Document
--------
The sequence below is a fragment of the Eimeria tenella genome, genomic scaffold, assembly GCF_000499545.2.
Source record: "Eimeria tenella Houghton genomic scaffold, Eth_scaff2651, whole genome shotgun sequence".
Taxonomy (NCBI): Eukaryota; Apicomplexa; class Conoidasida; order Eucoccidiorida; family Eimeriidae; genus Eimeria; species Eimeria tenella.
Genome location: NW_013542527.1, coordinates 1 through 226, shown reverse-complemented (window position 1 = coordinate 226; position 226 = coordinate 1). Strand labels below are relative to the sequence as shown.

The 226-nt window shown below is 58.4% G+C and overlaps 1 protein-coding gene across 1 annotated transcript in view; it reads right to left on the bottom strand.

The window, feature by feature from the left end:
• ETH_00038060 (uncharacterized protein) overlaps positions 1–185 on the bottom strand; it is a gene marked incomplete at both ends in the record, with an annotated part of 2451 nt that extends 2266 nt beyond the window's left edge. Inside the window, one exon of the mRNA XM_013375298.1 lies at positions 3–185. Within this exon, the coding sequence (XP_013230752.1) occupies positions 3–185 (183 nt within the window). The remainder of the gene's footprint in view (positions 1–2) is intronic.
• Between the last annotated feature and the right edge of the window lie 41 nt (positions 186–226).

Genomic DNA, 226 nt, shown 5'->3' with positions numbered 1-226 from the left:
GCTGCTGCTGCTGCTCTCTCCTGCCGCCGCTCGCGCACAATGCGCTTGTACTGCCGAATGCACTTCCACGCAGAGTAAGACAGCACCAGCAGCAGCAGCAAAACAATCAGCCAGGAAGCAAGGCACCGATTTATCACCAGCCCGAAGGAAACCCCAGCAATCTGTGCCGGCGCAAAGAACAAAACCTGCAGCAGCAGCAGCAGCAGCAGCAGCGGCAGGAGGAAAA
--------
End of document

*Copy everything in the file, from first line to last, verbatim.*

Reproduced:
The sequence below is a fragment of the Eimeria tenella genome, genomic scaffold, assembly GCF_000499545.2.
Source record: "Eimeria tenella Houghton genomic scaffold, Eth_scaff2651, whole genome shotgun sequence".
Taxonomy (NCBI): Eukaryota; Apicomplexa; class Conoidasida; order Eucoccidiorida; family Eimeriidae; genus Eimeria; species Eimeria tenella.
Genome location: NW_013542527.1, coordinates 1 through 226, shown reverse-complemented (window position 1 = coordinate 226; position 226 = coordinate 1). Strand labels below are relative to the sequence as shown.

The 226-nt window shown below is 58.4% G+C and overlaps 1 protein-coding gene across 1 annotated transcript in view; it reads right to left on the bottom strand.

The window, feature by feature from the left end:
• ETH_00038060 (uncharacterized protein) overlaps positions 1–185 on the bottom strand; it is a gene marked incomplete at both ends in the record, with an annotated part of 2451 nt that extends 2266 nt beyond the window's left edge. Inside the window, one exon of the mRNA XM_013375298.1 lies at positions 3–185. Within this exon, the coding sequence (XP_013230752.1) occupies positions 3–185 (183 nt within the window). The remainder of the gene's footprint in view (positions 1–2) is intronic.
• Between the last annotated feature and the right edge of the window lie 41 nt (positions 186–226).

Genomic DNA, 226 nt, shown 5'->3' with positions numbered 1-226 from the left:
GCTGCTGCTGCTGCTCTCTCCTGCCGCCGCTCGCGCACAATGCGCTTGTACTGCCGAATGCACTTCCACGCAGAGTAAGACAGCACCAGCAGCAGCAGCAAAACAATCAGCCAGGAAGCAAGGCACCGATTTATCACCAGCCCGAAGGAAACCCCAGCAATCTGTGCCGGCGCAAAGAACAAAACCTGCAGCAGCAGCAGCAGCAGCAGCAGCGGCAGGAGGAAAA